Looking at a map of Canada, Vancouver Island isn’t much more than a dot off the coast of British Columbia. But this is Canadian scale – where everything is bigger than it looks. In reality it’s the largest Pacific Island east of New Zealand, stretching 290 miles from north to south. After exploring the city of Victoria, our next stop was the Great Bear Rainforest, reached via Port Hardy at the north of the island. Now in this part of the world you can get almost anywhere by air – seaplanes mean you don’t need an airport or even a runway. But if you flew over you’d be missing out on seeing the island itself. I’d read about its mix of arty small towns and wild landscapes, from mountains and lakes to beaches and rainforests, so was looking forward to getting out there among it all on a Vancouver Island road trip, taking us all the way from the tip to the top.
After leaving Victoria, we followed the coastline as it wound north, catching glimpses out across the water from up on high. Our first stop was at Blue Grouse Winery for a tasting session. All good trips should involve wine-tasting as far as I’m concerned, so I was excited to learn more about Canadian wine. It isn’t the first country you’d think of for wine (unless it’s the ice variety), but this part of the island has a growing number of wineries. Up here you’re at the far reaches for grape-growing, but as well as Vancouver Island having Canada’s mildest climate, the Cowichan Valley is 10 degrees warmer than Victoria – it gets its name from a First Nation’s word meaning ‘warm land’. Pick the right soil and a south-facing slope and grapes will thrive. Most producers here are small-scale, making only a few thousand cases of wine per year.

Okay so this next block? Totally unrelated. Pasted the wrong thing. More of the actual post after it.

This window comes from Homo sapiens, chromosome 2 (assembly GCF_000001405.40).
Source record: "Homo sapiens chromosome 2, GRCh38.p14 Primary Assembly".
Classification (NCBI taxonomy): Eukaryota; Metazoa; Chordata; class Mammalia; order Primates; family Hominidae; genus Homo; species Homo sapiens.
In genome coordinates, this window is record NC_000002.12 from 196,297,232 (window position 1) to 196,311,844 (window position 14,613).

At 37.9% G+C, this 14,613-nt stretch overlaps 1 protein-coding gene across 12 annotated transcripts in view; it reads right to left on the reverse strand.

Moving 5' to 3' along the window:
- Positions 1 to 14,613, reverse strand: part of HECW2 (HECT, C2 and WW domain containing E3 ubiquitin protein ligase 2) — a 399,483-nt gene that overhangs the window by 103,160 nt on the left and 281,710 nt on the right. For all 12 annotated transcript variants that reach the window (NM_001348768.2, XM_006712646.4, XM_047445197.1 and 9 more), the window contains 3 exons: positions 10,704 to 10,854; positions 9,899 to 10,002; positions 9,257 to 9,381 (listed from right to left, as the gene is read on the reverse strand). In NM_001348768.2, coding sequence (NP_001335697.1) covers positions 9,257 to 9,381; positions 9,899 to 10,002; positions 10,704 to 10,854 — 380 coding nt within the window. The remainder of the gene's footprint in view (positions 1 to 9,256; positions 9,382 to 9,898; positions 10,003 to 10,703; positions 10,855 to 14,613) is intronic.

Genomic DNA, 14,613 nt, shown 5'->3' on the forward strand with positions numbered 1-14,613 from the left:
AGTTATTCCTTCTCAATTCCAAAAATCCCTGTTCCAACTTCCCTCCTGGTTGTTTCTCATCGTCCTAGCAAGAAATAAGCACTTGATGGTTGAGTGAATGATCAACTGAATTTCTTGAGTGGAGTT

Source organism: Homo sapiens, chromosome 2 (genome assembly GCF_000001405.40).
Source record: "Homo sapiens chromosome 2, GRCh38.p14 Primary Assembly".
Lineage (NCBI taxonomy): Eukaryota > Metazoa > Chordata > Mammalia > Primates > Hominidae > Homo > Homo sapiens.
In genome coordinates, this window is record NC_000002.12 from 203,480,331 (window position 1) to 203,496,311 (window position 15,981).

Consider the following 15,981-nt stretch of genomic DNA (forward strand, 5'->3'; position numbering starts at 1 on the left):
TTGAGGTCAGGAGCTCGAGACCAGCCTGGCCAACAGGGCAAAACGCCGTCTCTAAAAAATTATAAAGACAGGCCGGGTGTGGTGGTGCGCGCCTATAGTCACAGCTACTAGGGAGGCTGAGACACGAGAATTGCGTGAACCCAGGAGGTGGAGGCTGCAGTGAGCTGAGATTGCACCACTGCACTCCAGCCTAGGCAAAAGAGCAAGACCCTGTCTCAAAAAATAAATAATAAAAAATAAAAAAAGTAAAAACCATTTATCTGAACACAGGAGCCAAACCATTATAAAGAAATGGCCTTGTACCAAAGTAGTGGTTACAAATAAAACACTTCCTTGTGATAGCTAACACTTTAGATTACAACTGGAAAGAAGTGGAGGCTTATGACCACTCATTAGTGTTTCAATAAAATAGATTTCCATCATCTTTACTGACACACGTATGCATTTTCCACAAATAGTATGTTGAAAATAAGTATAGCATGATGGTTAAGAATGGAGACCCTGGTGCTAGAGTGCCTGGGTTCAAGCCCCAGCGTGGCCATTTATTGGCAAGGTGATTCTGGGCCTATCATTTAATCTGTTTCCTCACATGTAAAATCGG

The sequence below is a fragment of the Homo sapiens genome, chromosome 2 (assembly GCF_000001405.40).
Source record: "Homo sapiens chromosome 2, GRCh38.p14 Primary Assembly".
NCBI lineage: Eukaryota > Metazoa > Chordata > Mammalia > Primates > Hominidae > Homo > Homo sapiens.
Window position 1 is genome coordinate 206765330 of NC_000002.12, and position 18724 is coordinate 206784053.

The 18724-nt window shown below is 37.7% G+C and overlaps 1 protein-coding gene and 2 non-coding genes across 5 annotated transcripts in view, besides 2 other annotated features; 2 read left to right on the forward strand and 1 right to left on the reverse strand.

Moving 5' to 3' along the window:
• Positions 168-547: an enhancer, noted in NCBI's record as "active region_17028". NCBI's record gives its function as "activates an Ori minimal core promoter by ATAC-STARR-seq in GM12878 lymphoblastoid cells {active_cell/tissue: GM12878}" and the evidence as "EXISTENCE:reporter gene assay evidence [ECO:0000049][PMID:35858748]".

Blue Grouse was one of the first Cowichan wineries, growing grapes here since the 1970s and setting up their tasting room in 1990. It’s recently been redeveloped into a new, bright and airy building with views out over their vineyards, where winemaker Bailey Williamson took us through a tasting of some of their wines. The climate here is best for white grapes, though we did try an unusual black muscat, a cult favourite red which has flavours of lychee. Most of the white varieties are cross-bred grapes designed for cooler climates. So you don’t get the big names like Chardonnay and Sauvignon Blanc, but instead there are varieties like Bacchus and Ortega. It’s very similar to what you’d see growing in the UK, and in fact the owners of one of the top UK vineyards – Nyetimber – come from this part of the world.
Back on the road we carried on along the coast past the city of Nanaimo. Just across the other side of the Salish Sea here is Vancouver – our destination later that week. Nanaimo is intriguingly called the ‘Bathtub Racing Capital of the World’ after an annual race over to Vancouver, where competitors use baths converted into boats. One to check out if you’re in the area on the last weekend in July! But we headed on northwards for lunch at another quirky stop – Coombs Country Market. Not just your average shop and restaurant, it’s famous for its grass-covered roof that’s home to four resident goats. They’ve got a wooden house to live in and plenty of grass to munch on, which they do oblivious to the camera-toting tourists down below. We had a (goat-free) Italian feast of pizza and pasta at in Coombs’ Cuckoo restaurant before heading on.